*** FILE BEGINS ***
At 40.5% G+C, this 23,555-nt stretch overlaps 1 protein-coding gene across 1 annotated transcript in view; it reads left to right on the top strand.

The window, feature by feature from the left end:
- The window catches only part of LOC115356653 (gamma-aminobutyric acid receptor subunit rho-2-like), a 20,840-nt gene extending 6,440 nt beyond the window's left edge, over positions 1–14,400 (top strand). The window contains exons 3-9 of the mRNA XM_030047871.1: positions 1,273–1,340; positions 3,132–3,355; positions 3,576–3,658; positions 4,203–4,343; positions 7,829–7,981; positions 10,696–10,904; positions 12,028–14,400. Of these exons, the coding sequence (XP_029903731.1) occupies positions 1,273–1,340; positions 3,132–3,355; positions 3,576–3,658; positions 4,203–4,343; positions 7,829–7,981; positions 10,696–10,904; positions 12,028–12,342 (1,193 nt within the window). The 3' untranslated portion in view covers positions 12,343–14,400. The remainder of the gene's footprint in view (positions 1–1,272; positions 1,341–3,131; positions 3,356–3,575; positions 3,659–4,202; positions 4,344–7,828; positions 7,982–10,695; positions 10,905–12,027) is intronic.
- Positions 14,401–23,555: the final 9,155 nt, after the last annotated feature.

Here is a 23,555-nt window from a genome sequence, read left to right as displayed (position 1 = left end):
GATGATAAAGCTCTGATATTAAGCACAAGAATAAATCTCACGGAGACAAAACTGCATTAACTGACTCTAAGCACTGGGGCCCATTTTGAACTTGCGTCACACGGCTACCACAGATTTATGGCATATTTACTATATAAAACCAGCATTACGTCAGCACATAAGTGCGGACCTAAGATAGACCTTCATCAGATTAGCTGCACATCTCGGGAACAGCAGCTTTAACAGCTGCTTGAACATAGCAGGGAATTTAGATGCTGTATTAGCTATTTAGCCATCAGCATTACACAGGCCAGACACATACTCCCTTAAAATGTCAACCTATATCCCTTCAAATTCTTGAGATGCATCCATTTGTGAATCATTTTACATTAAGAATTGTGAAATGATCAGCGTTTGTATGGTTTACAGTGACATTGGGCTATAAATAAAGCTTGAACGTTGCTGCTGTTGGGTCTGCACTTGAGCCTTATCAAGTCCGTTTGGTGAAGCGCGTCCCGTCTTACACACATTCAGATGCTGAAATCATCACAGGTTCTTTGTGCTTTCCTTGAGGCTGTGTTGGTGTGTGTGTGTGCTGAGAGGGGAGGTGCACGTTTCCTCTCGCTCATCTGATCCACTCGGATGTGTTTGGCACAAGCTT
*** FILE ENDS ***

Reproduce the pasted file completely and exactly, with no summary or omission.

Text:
At 40.5% G+C, this 23,555-nt stretch overlaps 1 protein-coding gene across 1 annotated transcript in view; it reads left to right on the top strand.

The window, feature by feature from the left end:
- The window catches only part of LOC115356653 (gamma-aminobutyric acid receptor subunit rho-2-like), a 20,840-nt gene extending 6,440 nt beyond the window's left edge, over positions 1–14,400 (top strand). The window contains exons 3-9 of the mRNA XM_030047871.1: positions 1,273–1,340; positions 3,132–3,355; positions 3,576–3,658; positions 4,203–4,343; positions 7,829–7,981; positions 10,696–10,904; positions 12,028–14,400. Of these exons, the coding sequence (XP_029903731.1) occupies positions 1,273–1,340; positions 3,132–3,355; positions 3,576–3,658; positions 4,203–4,343; positions 7,829–7,981; positions 10,696–10,904; positions 12,028–12,342 (1,193 nt within the window). The 3' untranslated portion in view covers positions 12,343–14,400. The remainder of the gene's footprint in view (positions 1–1,272; positions 1,341–3,131; positions 3,356–3,575; positions 3,659–4,202; positions 4,344–7,828; positions 7,982–10,695; positions 10,905–12,027) is intronic.
- Positions 14,401–23,555: the final 9,155 nt, after the last annotated feature.

Here is a 23,555-nt window from a genome sequence, read left to right as displayed (position 1 = left end):
GATGATAAAGCTCTGATATTAAGCACAAGAATAAATCTCACGGAGACAAAACTGCATTAACTGACTCTAAGCACTGGGGCCCATTTTGAACTTGCGTCACACGGCTACCACAGATTTATGGCATATTTACTATATAAAACCAGCATTACGTCAGCACATAAGTGCGGACCTAAGATAGACCTTCATCAGATTAGCTGCACATCTCGGGAACAGCAGCTTTAACAGCTGCTTGAACATAGCAGGGAATTTAGATGCTGTATTAGCTATTTAGCCATCAGCATTACACAGGCCAGACACATACTCCCTTAAAATGTCAACCTATATCCCTTCAAATTCTTGAGATGCATCCATTTGTGAATCATTTTACATTAAGAATTGTGAAATGATCAGCGTTTGTATGGTTTACAGTGACATTGGGCTATAAATAAAGCTTGAACGTTGCTGCTGTTGGGTCTGCACTTGAGCCTTATCAAGTCCGTTTGGTGAAGCGCGTCCCGTCTTACACACATTCAGATGCTGAAATCATCACAGGTTCTTTGTGCTTTCCTTGAGGCTGTGTTGGTGTGTGTGTGTGCTGAGAGGGGAGGTGCACGTTTCCTCTCGCTCATCTGATCCACTCGGATGTGTTTGGCACAAGCTT